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Reviewed by:
  • Natsional′naia politika v imp eratorskoi Rossii: Tsivilizovannie okrainy, and: Natsional′naia politika v imperatorskoi Rossii: Pozdnie pervobytnie i predklassovie obshchestva severa evropeiskoi Rossii, Sibiri i Russkoi Ameriki
  • Andrei A. Znamenski
Iu. I. Semenov, ed. Natsional′naia politika v imp eratorskoi Rossii: Tsivilizovannie okrainy. Moskva, Starii Sad, 1997. 416 pp. ISBN 5-201-13766-0. $15.
Iu. I. Semenov, ed. Natsional′naia politika v imperatorskoi Rossii: Pozdnie pervobytnie i predklassovie obshchestva severa evropeiskoi Rossii, Sibiri i Russkoi Ameriki. Moskva, Starii Sad, 1998. 376 pp. ISBN 5-89930-006-X. $18.

With the unleashing of ethnic conflicts in the CIS and Russian Federation, a large percentage of all Russian publications that address ethnic issues have been devoted exclusively to current events. In such a context, there has hardly been any place for works that explore the history of nationalities policy in imperial Russia. The two volumes under review, which represent collections of official documents regulating the life of non-Russian groups in imperial Russia, partially fill this void.

The idea for the project goes back to 1992, when the Tsentr po izucheniiu mezhnatsional'nykh otnoshenii (Center for Research on Interethnic Relations) of the Moscow Institute of Ethnology released a collection of documents entitled Nationalities Policies in Russia: From the Middle of the Seventeenth to the End of the Eighteenth Century.1 It was expected that succeeding volumes would cover later periods, but with the death of both editors and the compiler the project also died. Fortunately, the Center, and specifically Iu. I. Semenov, decided to continue this work, and it received the support of the Russian Humanities Foundation. As a result, we now have two volumes which bring together for the first time major official documents highlighting imperial policies in the western, southern, and eastern periphery areas. Many of these sources have not been reproduced since the 19th century, and currently they are not easily available to researchers.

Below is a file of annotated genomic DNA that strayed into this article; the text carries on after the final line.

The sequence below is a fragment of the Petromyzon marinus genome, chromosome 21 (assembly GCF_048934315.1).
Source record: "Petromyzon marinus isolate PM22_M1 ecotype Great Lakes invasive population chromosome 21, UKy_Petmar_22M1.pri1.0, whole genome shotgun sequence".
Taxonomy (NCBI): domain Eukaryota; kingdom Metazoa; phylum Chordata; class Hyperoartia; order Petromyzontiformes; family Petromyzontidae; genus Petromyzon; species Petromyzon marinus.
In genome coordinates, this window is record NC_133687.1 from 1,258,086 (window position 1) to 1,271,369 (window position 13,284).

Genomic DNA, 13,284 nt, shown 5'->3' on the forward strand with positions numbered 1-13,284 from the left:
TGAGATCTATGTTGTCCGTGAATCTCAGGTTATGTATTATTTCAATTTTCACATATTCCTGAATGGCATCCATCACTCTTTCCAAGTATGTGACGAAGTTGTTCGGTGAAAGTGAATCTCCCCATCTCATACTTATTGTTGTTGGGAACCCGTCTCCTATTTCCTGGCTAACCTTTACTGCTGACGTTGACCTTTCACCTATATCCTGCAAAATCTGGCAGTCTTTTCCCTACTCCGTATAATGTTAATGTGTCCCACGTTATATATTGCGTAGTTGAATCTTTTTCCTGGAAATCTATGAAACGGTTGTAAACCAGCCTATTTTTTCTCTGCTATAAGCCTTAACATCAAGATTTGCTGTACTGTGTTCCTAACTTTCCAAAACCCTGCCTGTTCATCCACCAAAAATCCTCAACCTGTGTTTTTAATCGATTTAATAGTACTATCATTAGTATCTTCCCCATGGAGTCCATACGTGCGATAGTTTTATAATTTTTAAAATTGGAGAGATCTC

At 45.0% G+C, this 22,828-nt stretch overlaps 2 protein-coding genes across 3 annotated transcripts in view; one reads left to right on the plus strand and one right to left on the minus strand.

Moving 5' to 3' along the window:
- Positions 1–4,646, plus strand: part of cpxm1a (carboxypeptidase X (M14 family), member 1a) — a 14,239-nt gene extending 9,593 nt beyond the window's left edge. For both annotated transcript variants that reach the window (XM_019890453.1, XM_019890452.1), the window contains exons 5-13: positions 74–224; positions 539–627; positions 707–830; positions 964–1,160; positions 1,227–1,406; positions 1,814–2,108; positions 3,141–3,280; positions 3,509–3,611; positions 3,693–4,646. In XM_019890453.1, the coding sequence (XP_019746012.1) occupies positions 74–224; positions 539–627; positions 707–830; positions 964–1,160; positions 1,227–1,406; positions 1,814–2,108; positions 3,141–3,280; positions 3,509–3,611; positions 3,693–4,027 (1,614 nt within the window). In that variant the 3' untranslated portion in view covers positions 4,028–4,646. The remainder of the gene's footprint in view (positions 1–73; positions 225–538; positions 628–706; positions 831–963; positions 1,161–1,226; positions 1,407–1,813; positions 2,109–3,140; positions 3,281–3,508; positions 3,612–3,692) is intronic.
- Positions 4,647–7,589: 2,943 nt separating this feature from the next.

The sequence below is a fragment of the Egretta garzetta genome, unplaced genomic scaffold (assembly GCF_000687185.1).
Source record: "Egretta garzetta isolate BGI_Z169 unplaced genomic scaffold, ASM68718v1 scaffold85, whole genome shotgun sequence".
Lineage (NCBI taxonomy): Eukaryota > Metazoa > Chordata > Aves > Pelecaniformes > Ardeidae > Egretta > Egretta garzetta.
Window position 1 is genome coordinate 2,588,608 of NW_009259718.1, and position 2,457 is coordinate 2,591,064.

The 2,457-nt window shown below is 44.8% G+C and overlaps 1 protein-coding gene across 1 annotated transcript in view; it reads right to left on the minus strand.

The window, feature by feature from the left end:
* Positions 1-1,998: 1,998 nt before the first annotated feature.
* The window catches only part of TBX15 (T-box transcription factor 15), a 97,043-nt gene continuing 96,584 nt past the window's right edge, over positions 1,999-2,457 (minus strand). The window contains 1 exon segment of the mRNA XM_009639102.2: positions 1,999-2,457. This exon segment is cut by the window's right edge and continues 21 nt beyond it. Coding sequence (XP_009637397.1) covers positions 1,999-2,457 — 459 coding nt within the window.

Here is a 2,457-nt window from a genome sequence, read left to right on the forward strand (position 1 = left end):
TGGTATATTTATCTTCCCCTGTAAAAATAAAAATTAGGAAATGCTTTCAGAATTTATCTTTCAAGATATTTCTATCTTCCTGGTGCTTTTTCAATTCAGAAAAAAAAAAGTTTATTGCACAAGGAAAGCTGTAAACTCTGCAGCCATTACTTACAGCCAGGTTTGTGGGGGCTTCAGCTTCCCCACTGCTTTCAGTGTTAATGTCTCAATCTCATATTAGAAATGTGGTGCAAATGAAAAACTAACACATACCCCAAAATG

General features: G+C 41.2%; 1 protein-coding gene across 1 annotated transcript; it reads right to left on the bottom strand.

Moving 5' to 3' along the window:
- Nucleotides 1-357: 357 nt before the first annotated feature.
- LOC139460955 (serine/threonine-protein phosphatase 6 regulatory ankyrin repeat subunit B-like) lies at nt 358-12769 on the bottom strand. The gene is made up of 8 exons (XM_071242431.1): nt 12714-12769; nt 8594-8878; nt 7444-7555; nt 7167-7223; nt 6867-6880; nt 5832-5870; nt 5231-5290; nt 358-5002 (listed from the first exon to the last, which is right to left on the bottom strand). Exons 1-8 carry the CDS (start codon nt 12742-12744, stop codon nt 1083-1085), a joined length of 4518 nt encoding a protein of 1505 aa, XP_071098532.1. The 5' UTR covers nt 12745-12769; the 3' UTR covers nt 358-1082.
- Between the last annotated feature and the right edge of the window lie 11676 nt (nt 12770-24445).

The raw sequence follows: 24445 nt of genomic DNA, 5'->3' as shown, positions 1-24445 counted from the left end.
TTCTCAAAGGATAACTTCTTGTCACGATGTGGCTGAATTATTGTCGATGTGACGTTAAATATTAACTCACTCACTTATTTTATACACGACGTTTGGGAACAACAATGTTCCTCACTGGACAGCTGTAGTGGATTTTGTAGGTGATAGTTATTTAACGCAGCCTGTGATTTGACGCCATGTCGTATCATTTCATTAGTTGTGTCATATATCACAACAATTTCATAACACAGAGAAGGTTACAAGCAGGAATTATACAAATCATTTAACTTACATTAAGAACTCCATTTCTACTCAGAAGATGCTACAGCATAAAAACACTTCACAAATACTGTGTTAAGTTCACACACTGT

According to Semenov, all non-Russian peoples of the empire could be divided into three groups: (1) peoples who belonged to "class/civilized society," and are represented by the western and southern periphery (Baltic groups, Ukrainians, Belorussians, Armenians, Georgians, Uzbeks, Finns, Poles, Tatars); (2) peoples who lived in the "preclass stage" such as Bashkirs, tribal peoples of Siberia and the Far East, Kalmyks, Kazakhs, Turkmens, and northern Caucasus peoples (in passing Semenov informs us that "by this time" they were already not [End Page 213] purely "primitive peoples" anymore); (3) peoples who occupied a transitional place between the two former categories (the Mordvinians, Mari, Komi, Chuvash, Udmurts; 1: 13). The format of both volumes directly reflects this structure. The first collection of documents covers the "civilized periphery," the second one deals with the "preclass" or "primordial" peoples. The third volume (in preparation) will cover the third category of "transitional" peoples. Documents related to the Jewish population, which, according to Semenov, did not fit any of these categories, are grouped into the first book.

About the goals of imperial nationalities policy Semenov writes that it was not concentrated on ethnic groups or nationalities. The empire, especially when dealing with the "civilized periphery," was more interested in establishing imperial rule over a specific area than in targeting individual ethnic groups. Since imperial activities in the non-Russian periphery carried an "administrative" and "regional" approach, it is hard to label them a "nationalities policy." Yet, as Semenov admits, for lack of any other appropriate term, we still have to use it (1: 68–69). Trying to give an example of how imperial nationalities policy worked in practice, Semenov uses the words of the senator E. I. Mechnikov, who participated in developing an imperial administrative system for the Caucasus peoples. On the one hand, the senator advocated Russification of the area. On the other, he strongly favored a gradual approach, and suggested avoiding any sharp changes in traditional systems in order to maintain political loyalty of the periphery. Moreover, Mechnikov recommended changing Russian laws in order to adjust them to local conditions (1: 69–70). Semenov stresses that the final goal of the empire was to absorb the periphery and make it part of an all-Russian "socio-historical whole." By 1900 the government essentially...


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